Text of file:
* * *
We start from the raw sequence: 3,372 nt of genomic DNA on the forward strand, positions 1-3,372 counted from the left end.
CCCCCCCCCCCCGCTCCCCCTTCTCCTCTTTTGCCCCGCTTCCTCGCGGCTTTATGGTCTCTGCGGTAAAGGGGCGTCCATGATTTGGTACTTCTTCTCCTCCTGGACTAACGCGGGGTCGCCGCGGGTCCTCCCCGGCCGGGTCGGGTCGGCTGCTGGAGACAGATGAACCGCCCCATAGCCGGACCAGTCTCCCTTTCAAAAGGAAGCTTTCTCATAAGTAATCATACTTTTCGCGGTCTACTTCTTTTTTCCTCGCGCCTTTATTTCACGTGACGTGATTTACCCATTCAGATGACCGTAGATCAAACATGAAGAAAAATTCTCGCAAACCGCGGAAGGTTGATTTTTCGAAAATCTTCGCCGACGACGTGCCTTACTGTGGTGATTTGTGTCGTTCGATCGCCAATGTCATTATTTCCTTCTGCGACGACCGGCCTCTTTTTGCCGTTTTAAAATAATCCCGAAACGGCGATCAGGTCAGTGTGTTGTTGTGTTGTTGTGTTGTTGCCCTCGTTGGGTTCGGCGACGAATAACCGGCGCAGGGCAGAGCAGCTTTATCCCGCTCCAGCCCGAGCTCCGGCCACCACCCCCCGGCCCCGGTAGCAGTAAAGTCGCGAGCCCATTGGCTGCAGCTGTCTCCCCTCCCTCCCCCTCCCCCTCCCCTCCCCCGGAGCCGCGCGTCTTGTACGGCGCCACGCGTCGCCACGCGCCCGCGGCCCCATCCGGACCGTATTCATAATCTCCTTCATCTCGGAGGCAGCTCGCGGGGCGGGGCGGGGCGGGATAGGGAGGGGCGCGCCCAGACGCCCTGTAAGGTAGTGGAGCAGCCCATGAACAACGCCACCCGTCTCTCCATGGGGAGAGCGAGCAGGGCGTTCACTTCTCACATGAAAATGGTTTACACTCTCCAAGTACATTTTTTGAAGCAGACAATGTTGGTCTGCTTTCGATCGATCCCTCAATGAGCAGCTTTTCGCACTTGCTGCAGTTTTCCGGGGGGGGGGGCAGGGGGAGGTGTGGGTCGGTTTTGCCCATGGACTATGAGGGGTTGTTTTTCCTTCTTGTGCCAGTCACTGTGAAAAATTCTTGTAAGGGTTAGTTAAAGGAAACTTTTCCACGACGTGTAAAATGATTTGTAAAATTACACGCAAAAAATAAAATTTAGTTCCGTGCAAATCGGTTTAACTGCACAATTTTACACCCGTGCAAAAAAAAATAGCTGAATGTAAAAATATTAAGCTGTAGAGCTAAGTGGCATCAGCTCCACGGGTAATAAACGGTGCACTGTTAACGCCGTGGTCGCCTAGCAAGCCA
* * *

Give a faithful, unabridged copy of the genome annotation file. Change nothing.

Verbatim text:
We start from the raw sequence: 3,372 nt of genomic DNA on the forward strand, positions 1-3,372 counted from the left end.
CCCCCCCCCCCCGCTCCCCCTTCTCCTCTTTTGCCCCGCTTCCTCGCGGCTTTATGGTCTCTGCGGTAAAGGGGCGTCCATGATTTGGTACTTCTTCTCCTCCTGGACTAACGCGGGGTCGCCGCGGGTCCTCCCCGGCCGGGTCGGGTCGGCTGCTGGAGACAGATGAACCGCCCCATAGCCGGACCAGTCTCCCTTTCAAAAGGAAGCTTTCTCATAAGTAATCATACTTTTCGCGGTCTACTTCTTTTTTCCTCGCGCCTTTATTTCACGTGACGTGATTTACCCATTCAGATGACCGTAGATCAAACATGAAGAAAAATTCTCGCAAACCGCGGAAGGTTGATTTTTCGAAAATCTTCGCCGACGACGTGCCTTACTGTGGTGATTTGTGTCGTTCGATCGCCAATGTCATTATTTCCTTCTGCGACGACCGGCCTCTTTTTGCCGTTTTAAAATAATCCCGAAACGGCGATCAGGTCAGTGTGTTGTTGTGTTGTTGTGTTGTTGCCCTCGTTGGGTTCGGCGACGAATAACCGGCGCAGGGCAGAGCAGCTTTATCCCGCTCCAGCCCGAGCTCCGGCCACCACCCCCCGGCCCCGGTAGCAGTAAAGTCGCGAGCCCATTGGCTGCAGCTGTCTCCCCTCCCTCCCCCTCCCCCTCCCCTCCCCCGGAGCCGCGCGTCTTGTACGGCGCCACGCGTCGCCACGCGCCCGCGGCCCCATCCGGACCGTATTCATAATCTCCTTCATCTCGGAGGCAGCTCGCGGGGCGGGGCGGGGCGGGATAGGGAGGGGCGCGCCCAGACGCCCTGTAAGGTAGTGGAGCAGCCCATGAACAACGCCACCCGTCTCTCCATGGGGAGAGCGAGCAGGGCGTTCACTTCTCACATGAAAATGGTTTACACTCTCCAAGTACATTTTTTGAAGCAGACAATGTTGGTCTGCTTTCGATCGATCCCTCAATGAGCAGCTTTTCGCACTTGCTGCAGTTTTCCGGGGGGGGGGGCAGGGGGAGGTGTGGGTCGGTTTTGCCCATGGACTATGAGGGGTTGTTTTTCCTTCTTGTGCCAGTCACTGTGAAAAATTCTTGTAAGGGTTAGTTAAAGGAAACTTTTCCACGACGTGTAAAATGATTTGTAAAATTACACGCAAAAAATAAAATTTAGTTCCGTGCAAATCGGTTTAACTGCACAATTTTACACCCGTGCAAAAAAAAATAGCTGAATGTAAAAATATTAAGCTGTAGAGCTAAGTGGCATCAGCTCCACGGGTAATAAACGGTGCACTGTTAACGCCGTGGTCGCCTAGCAAGCCA